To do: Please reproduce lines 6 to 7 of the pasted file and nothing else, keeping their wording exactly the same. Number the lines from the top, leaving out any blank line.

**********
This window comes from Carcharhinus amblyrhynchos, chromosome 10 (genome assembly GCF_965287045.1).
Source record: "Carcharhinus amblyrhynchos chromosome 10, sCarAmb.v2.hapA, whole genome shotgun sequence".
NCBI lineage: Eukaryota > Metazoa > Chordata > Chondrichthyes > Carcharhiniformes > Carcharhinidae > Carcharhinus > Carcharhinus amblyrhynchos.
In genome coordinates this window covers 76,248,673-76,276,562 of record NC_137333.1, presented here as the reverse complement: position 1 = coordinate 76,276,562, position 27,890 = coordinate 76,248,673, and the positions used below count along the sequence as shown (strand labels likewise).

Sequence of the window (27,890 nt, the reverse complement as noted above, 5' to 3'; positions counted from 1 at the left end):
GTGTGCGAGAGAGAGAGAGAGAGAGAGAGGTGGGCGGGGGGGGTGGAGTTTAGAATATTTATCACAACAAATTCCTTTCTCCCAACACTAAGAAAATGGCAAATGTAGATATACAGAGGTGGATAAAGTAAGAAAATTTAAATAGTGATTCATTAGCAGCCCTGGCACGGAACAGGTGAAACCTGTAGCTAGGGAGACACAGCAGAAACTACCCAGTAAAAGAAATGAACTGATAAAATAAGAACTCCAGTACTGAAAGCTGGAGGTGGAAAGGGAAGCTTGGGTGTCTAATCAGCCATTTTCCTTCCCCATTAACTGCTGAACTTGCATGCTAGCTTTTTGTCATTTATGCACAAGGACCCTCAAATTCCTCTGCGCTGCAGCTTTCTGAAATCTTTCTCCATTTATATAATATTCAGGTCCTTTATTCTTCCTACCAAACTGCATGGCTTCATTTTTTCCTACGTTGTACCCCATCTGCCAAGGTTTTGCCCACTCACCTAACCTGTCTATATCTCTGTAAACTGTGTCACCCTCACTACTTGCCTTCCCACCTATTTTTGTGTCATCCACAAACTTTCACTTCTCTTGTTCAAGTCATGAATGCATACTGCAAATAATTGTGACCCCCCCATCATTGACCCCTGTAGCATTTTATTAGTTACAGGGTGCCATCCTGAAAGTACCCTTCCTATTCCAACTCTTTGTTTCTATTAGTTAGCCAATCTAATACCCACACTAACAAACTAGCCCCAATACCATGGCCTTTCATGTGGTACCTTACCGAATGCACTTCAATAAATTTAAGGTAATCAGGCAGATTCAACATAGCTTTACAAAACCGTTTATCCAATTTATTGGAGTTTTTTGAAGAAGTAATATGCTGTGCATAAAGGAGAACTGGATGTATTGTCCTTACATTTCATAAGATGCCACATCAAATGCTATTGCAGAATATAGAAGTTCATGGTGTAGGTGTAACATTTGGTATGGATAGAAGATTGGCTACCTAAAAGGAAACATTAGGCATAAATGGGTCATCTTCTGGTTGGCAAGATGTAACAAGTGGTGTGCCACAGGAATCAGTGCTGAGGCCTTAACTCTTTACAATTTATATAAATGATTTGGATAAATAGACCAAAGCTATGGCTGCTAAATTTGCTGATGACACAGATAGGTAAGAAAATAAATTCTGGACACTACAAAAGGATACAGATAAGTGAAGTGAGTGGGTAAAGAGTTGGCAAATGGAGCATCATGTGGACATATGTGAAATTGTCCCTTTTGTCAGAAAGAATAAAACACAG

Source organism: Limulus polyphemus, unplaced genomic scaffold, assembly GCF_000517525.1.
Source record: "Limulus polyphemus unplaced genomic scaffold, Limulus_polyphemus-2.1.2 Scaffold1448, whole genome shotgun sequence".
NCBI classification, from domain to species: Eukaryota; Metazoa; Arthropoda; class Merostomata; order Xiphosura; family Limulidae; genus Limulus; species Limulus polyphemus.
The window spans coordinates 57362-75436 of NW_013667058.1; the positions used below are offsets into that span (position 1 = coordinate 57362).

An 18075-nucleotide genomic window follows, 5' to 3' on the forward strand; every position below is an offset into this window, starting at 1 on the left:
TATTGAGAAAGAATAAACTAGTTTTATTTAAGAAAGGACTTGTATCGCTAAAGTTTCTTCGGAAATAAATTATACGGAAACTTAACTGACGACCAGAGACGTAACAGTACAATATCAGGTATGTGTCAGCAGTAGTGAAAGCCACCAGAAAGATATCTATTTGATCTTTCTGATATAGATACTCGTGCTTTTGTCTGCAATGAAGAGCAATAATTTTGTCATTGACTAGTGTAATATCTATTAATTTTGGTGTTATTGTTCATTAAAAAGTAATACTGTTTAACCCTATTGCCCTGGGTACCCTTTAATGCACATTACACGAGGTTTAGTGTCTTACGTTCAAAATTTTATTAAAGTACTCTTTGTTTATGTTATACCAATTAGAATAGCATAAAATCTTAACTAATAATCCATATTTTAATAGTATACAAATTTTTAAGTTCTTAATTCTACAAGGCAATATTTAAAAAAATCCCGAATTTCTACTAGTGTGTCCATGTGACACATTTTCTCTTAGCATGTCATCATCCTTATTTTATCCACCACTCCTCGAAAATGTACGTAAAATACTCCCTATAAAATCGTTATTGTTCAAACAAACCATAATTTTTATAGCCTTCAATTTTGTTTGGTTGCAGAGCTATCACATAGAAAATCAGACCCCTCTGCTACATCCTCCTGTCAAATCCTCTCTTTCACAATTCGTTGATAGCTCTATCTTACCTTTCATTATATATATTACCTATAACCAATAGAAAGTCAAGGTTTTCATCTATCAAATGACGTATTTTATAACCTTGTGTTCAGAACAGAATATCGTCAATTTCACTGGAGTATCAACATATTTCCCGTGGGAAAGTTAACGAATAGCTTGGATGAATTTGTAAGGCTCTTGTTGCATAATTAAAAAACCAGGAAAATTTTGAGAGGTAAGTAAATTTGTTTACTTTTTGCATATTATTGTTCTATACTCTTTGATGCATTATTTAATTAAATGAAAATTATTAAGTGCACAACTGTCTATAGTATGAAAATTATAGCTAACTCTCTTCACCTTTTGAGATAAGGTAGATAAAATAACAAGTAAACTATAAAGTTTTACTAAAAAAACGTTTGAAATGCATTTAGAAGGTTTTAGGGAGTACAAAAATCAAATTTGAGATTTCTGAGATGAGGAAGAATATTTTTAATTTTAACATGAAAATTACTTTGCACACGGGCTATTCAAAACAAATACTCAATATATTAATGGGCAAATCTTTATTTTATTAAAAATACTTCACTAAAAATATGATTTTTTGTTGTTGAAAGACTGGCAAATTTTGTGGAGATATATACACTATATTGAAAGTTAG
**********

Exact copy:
GTGTGCGAGAGAGAGAGAGAGAGAGAGAGGTGGGCGGGGGGGGTGGAGTTTAGAATATTTATCACAACAAATTCCTTTCTCCCAACACTAAGAAAATGGCAAATGTAGATATACAGAGGTGGATAAAGTAAGAAAATTTAAATAGTGATTCATTAGCAGCCCTGGCACGGAACAGGTGAAACCTGTAGCTAGGGAGACACAGCAGAAACTACCCAGTAAAAGAAATGAACTGATAAAATAAGAACTCCAGTACTGAAAGCTGGAGGTGGAAAGGGAAGCTTGGGTGTCTAATCAGCCATTTTCCTTCCCCATTAACTGCTGAACTTGCATGCTAGCTTTTTGTCATTTATGCACAAGGACCCTCAAATTCCTCTGCGCTGCAGCTTTCTGAAATCTTTCTCCATTTATATAATATTCAGGTCCTTTATTCTTCCTACCAAACTGCATGGCTTCATTTTTTCCTACGTTGTACCCCATCTGCCAAGGTTTTGCCCACTCACCTAACCTGTCTATATCTCTGTAAACTGTGTCACCCTCACTACTTGCCTTCCCACCTATTTTTGTGTCATCCACAAACTTTCACTTCTCTTGTTCAAGTCATGAATGCATACTGCAAATAATTGTGACCCCCCCATCATTGACCCCTGTAGCATTTTATTAGTTACAGGGTGCCATCCTGAAAGTACCCTTCCTATTCCAACTCTTTGTTTCTATTAGTTAGCCAATCTAATACCCACACTAACAAACTAGCCCCAATACCATGGCCTTTCATGTGGTACCTTACCGAATGCACTTCAATAAATTTAAGGTAATCAGGCAGATTCAACATAGCTTTACAAAACCGTTTATCCAATTTATTGGAGTTTTTTGAAGAAGTAATATGCTGTGCATAAAGGAGAACTGGATGTATTGTCCTTACATTTCATAAGATGCCACATCAAATGCTATTGCAGAATATAGAAGTTCATGGTGTAGGTGTAACATTTGGTATGGATAGAAGATTGGCTACCTAAAAGGAAACATTAGGCATAAATGGGTCATCTTCTGGTTGGCAAGATGTAACAAGTGGTGTGCCACAGGAATCAGTGCTGAGGCCTTAACTCTTTACAATTTATATAAATGATTTGGATAAATAGACCAAAGCTATGGCTGCTAAATTTGCTGATGACACAGATAGGTAAGAAAATAAATTCTGGACACTACAAAAGGATACAGATAAGTGAAGTGAGTGGGTAAAGAGTTGGCAAATGGAGCATCATGTGGACATATGTGAAATTGTCCCTTTTGTCAGAAAGAATAAAACACAG

Source organism: Limulus polyphemus, unplaced genomic scaffold, assembly GCF_000517525.1.